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Remembering Temptations Great Dennis Edwards

Remembering Temptations Great Dennis Edwards

In Lincoln, California on June 8, 2012, Dennis Edwards with The Temptations Review performed at the Thunder Valley Casino Resort in Lincoln. (Randy Miramontez/Dreamstime)

James Hirsen By Monday, 05 February 2018 11:39 AM EST Current | Bio | Archive

It was surreal. Here I was looking over at one of the giants of the music industry, a legendary singer I had admired for years. As he cued me, I took the shortest of moments to catch my breath and then let the music lead the piano man.

Leon Russell’s lyrics flowed from his mouth like champagne from the vine, each audience member launched in to a dream sequence of his or her own, while listening to a melodic narrator extraordinaire.

The heart of a true artist holds within it the capacity to transport a receptive soul. That was Dennis Edwards, my singing influence, my brother in spirit, my friend.

Last week the world quietly lost an icon of the music world. I had the privilege of touring with Dennis in the 1970s, when he sang with the legendary Motown group, the Temptations. I also worked with him in the studio and heard his performances up close and personal, accompanying him as part of the band. He was simply the best singer I ever heard.

Mega producer-arranger-writer Benjamin Wright brought me on board with the group and put me together with those I aspired to be like. In Russell’s stirring "Song for You," Dennis would convey the meaning as no one else could: "And I know your image of me is what I hope to be . . . "

Dennis Edwards achieved these words in real life, and I continue to strive to be able to someday say the same.

An unforgettable moment that took place in my hometown of Chicago occurred when at a concert Dennis and his fellow Temptations introduced my parents and asked them to stand. A simple gesture really, but so deeply touching in transmitting how true friends rise to family.

On one occasion, when racial tension reared its ugly head, my Temptations family surrounded me safeguarding me from harm. No words were needed to solidify a lifelong bond.

Dennis was a lighthearted calming presence. He made the hard work of creating music look so very easy. I remember when he was in the studio, laying down a vocal track on a song of mine that he had graciously agreed to record. In order to put the musicians and engineers at ease, he made up some comedic lyrics as he acquainted himself with the melody. Music and laughter oftentimes have a beautiful common thread of joy. Dennis knew just how to weave the tapestry.

The circle of soul widened as Dennis’s future wife, Ruth Pointer, showed what light looks like from the inside out. Together they hit all the right notes. Through Dennis’s generous nature, my musical opportunities extended, and I was able to work professionally with the Pointer Sisters and their brilliant young bass player at the time, Jaco Pastorius.

One more humbling and unforgettable memory etched in ebony and ivory.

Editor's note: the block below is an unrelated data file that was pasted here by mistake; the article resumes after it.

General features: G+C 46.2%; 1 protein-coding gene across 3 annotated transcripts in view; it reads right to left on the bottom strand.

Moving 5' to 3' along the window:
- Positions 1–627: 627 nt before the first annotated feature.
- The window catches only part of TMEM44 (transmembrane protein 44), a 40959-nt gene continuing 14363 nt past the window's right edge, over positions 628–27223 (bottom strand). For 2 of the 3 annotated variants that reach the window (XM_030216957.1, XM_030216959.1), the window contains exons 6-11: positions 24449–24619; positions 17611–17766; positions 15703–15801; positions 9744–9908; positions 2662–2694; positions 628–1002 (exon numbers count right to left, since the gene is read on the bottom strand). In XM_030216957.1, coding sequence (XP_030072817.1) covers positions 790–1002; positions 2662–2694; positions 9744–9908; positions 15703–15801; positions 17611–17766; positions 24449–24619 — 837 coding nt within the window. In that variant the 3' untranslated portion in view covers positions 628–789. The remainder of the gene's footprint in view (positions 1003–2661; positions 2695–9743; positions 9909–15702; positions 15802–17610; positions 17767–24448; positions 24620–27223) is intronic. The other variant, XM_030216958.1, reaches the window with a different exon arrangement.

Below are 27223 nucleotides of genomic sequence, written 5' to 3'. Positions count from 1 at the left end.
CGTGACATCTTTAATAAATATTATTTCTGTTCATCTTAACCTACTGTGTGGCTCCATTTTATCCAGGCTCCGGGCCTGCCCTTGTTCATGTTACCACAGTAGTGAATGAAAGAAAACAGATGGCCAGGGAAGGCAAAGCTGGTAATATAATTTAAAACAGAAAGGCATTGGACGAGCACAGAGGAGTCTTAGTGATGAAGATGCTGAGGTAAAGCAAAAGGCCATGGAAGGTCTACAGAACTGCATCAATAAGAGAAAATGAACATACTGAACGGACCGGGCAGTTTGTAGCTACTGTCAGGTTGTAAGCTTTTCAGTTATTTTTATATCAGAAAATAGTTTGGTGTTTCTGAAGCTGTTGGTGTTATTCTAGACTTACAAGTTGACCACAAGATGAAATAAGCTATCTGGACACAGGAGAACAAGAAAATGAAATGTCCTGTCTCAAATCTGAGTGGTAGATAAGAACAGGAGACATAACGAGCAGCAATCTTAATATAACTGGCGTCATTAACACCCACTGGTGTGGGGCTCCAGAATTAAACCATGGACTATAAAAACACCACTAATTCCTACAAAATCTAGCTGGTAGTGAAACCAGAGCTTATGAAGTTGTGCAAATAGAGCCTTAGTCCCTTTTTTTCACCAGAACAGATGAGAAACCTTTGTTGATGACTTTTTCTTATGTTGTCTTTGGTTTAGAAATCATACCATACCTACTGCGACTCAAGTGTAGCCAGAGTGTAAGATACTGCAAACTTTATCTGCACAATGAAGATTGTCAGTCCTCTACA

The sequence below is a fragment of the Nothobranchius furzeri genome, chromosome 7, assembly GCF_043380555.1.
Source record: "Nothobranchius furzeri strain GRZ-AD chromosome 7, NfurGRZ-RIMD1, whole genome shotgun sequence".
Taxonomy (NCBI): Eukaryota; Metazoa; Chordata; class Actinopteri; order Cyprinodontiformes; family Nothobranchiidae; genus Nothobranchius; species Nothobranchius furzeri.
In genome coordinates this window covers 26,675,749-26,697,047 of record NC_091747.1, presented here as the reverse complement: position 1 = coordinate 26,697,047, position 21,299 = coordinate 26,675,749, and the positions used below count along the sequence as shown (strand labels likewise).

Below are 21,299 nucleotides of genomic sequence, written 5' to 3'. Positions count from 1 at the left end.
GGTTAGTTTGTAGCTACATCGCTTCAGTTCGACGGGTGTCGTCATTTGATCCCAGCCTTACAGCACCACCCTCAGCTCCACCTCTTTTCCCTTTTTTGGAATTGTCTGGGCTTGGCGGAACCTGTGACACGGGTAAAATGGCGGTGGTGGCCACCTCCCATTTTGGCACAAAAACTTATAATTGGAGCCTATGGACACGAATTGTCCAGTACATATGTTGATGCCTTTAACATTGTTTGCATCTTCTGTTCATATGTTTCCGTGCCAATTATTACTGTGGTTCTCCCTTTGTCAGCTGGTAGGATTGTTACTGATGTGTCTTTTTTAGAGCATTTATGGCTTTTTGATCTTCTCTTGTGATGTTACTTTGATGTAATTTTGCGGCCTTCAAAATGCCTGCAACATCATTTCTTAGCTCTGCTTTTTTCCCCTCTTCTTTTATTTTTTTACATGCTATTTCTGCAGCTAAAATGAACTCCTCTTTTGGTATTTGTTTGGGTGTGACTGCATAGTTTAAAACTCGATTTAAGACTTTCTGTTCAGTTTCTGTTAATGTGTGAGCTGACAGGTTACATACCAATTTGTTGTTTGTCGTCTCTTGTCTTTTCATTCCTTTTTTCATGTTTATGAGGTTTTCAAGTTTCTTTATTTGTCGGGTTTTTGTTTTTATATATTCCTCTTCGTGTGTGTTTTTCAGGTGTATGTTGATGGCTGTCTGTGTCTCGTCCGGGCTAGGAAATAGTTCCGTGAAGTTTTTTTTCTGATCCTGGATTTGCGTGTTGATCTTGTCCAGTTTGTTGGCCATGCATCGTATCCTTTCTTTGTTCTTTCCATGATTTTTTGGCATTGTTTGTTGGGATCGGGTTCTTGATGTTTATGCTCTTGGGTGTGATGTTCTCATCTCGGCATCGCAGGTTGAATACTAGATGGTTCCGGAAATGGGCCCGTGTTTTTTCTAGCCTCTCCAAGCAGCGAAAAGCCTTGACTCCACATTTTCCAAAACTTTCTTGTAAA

Dennis’s individuality as a singer sprang to a great extent from his Christian background. He sang as a child in his minister father’s Alabama church. After his family moved to Detroit, he became the church’s choir director. Because his parents forbid his participation in secular music, he pursued a religious vocal career path and as a teenager subsequently joined the gospel group, The Mighty Clouds of Joy.

In the late 1960s, around the time when Dennis was headed toward a solo career, the Temptations parted ways with their lead singer, and Motown Records reached out to Dennis to take the spot. Destiny on full display.

Dennis was one of two artists that dramatically altered the style of the Temptations and changed the history of modern popular music in the process. His contribution to the music world coincided with a sea change in the way the Temptations created records.

The metamorphosis of the group during this period was tantamount to when The Beatles recorded and released "Sgt. Pepper's Lonely Hearts Club Band," in June of 1967. The powerful gritty gospel tones of Dennis had combined with an up and coming producer named Norman Whitfield, resulting in a new eclectic sound.

Dennis’s unmistakable voice was featured in a string of hit records that remain the personal favorites of so many to this day, including "Cloud Nine," "Psychedelic Shack," "I Can’t Get Next to You," "Ball of Confusion," "Papa Was a Rollin’ Stone," and "Shakey Ground." Two of these tunes, "Cloud Nine" and "Papa Was a Rollin’ Stone," were awarded Grammys. Quite a legacy.

I can see Dennis right now performing on Heaven’s stage with my fellow band members, famed bass player James Jamerson, Jr. and legendary guitarist David Williams, as the words of the song he sang every performance ring on into eternity: "And when my life is over, remember when we were together, we were alone, and I was singing my song for you . . . "

James Hirsen, J.D., M.A., in media psychology, is a New York Times best-selling author, media analyst, and law professor. Visit Newsmax TV Hollywood. Read more reports from James Hirsen — Click Here Now.

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Last week the world quietly lost an icon of the music world. I had the privilege of touring with Dennis in the 1970s, when he sang with the legendary Motown group, the Temptations.
chicago, motown, pointer
Monday, 05 February 2018 11:39 AM
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